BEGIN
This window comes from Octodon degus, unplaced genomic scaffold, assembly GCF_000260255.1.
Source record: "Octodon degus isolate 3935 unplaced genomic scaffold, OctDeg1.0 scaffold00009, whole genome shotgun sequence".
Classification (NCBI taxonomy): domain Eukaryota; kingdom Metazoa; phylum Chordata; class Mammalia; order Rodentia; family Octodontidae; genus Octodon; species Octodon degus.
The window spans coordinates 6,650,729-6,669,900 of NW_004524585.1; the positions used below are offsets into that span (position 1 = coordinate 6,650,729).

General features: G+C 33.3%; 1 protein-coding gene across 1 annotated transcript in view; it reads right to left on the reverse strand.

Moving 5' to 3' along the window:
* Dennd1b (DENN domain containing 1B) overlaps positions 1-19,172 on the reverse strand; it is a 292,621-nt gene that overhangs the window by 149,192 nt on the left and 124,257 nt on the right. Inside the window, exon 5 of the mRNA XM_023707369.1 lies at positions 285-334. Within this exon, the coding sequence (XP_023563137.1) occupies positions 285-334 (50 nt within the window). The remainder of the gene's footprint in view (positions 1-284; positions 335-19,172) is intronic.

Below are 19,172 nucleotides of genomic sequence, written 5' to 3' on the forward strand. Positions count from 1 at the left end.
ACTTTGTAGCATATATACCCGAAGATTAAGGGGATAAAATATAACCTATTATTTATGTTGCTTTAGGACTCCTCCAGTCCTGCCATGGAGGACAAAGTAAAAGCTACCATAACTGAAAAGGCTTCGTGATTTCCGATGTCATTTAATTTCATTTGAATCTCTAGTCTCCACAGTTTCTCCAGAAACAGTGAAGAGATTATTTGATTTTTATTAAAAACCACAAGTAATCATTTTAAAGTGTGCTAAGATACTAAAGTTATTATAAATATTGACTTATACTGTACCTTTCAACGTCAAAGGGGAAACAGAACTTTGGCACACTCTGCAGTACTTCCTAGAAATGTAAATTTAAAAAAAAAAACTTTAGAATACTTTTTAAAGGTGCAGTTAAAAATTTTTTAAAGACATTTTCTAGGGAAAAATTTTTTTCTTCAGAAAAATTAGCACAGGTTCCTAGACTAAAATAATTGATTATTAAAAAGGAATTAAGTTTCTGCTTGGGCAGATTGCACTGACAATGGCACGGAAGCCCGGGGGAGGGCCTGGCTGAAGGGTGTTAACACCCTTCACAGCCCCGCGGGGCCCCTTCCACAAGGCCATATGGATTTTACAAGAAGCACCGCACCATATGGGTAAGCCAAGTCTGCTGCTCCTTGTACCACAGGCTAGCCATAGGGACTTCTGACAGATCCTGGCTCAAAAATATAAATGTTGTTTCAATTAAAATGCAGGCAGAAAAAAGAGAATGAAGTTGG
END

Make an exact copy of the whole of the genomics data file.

This window comes from Octodon degus, unplaced genomic scaffold, assembly GCF_000260255.1.
Source record: "Octodon degus isolate 3935 unplaced genomic scaffold, OctDeg1.0 scaffold00009, whole genome shotgun sequence".
Classification (NCBI taxonomy): domain Eukaryota; kingdom Metazoa; phylum Chordata; class Mammalia; order Rodentia; family Octodontidae; genus Octodon; species Octodon degus.
The window spans coordinates 6,650,729-6,669,900 of NW_004524585.1; the positions used below are offsets into that span (position 1 = coordinate 6,650,729).

General features: G+C 33.3%; 1 protein-coding gene across 1 annotated transcript in view; it reads right to left on the reverse strand.

Moving 5' to 3' along the window:
* Dennd1b (DENN domain containing 1B) overlaps positions 1-19,172 on the reverse strand; it is a 292,621-nt gene that overhangs the window by 149,192 nt on the left and 124,257 nt on the right. Inside the window, exon 5 of the mRNA XM_023707369.1 lies at positions 285-334. Within this exon, the coding sequence (XP_023563137.1) occupies positions 285-334 (50 nt within the window). The remainder of the gene's footprint in view (positions 1-284; positions 335-19,172) is intronic.

Below are 19,172 nucleotides of genomic sequence, written 5' to 3' on the forward strand. Positions count from 1 at the left end.
ACTTTGTAGCATATATACCCGAAGATTAAGGGGATAAAATATAACCTATTATTTATGTTGCTTTAGGACTCCTCCAGTCCTGCCATGGAGGACAAAGTAAAAGCTACCATAACTGAAAAGGCTTCGTGATTTCCGATGTCATTTAATTTCATTTGAATCTCTAGTCTCCACAGTTTCTCCAGAAACAGTGAAGAGATTATTTGATTTTTATTAAAAACCACAAGTAATCATTTTAAAGTGTGCTAAGATACTAAAGTTATTATAAATATTGACTTATACTGTACCTTTCAACGTCAAAGGGGAAACAGAACTTTGGCACACTCTGCAGTACTTCCTAGAAATGTAAATTTAAAAAAAAAAACTTTAGAATACTTTTTAAAGGTGCAGTTAAAAATTTTTTAAAGACATTTTCTAGGGAAAAATTTTTTTCTTCAGAAAAATTAGCACAGGTTCCTAGACTAAAATAATTGATTATTAAAAAGGAATTAAGTTTCTGCTTGGGCAGATTGCACTGACAATGGCACGGAAGCCCGGGGGAGGGCCTGGCTGAAGGGTGTTAACACCCTTCACAGCCCCGCGGGGCCCCTTCCACAAGGCCATATGGATTTTACAAGAAGCACCGCACCATATGGGTAAGCCAAGTCTGCTGCTCCTTGTACCACAGGCTAGCCATAGGGACTTCTGACAGATCCTGGCTCAAAAATATAAATGTTGTTTCAATTAAAATGCAGGCAGAAAAAAGAGAATGAAGTTGG